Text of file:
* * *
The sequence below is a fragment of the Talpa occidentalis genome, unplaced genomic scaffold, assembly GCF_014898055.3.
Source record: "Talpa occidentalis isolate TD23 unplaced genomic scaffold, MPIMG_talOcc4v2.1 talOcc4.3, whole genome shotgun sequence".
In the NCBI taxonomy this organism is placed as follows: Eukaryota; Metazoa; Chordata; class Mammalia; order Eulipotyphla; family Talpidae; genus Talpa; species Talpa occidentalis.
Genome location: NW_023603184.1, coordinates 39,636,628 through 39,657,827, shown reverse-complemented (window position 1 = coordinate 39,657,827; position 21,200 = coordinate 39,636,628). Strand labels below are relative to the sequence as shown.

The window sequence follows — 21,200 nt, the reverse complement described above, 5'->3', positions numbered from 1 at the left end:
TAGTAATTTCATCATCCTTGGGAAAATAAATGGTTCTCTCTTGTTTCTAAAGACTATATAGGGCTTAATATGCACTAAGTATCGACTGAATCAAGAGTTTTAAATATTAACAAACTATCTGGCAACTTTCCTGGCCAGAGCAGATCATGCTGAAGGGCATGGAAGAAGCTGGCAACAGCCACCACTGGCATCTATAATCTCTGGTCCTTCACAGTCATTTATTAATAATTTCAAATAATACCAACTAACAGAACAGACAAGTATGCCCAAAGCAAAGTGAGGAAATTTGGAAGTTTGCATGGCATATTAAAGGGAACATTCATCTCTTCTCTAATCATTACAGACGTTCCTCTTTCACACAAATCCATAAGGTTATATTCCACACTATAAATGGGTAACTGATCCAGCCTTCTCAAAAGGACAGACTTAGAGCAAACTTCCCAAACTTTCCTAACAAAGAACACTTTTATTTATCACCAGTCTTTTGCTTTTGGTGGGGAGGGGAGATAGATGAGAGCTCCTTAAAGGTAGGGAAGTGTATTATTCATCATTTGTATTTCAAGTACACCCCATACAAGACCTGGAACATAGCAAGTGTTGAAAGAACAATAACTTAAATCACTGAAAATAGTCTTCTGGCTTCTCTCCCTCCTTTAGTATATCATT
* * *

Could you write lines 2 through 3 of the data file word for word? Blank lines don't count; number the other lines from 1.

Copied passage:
Source record: "Talpa occidentalis isolate TD23 unplaced genomic scaffold, MPIMG_talOcc4v2.1 talOcc4.3, whole genome shotgun sequence".
In the NCBI taxonomy this organism is placed as follows: Eukaryota; Metazoa; Chordata; class Mammalia; order Eulipotyphla; family Talpidae; genus Talpa; species Talpa occidentalis.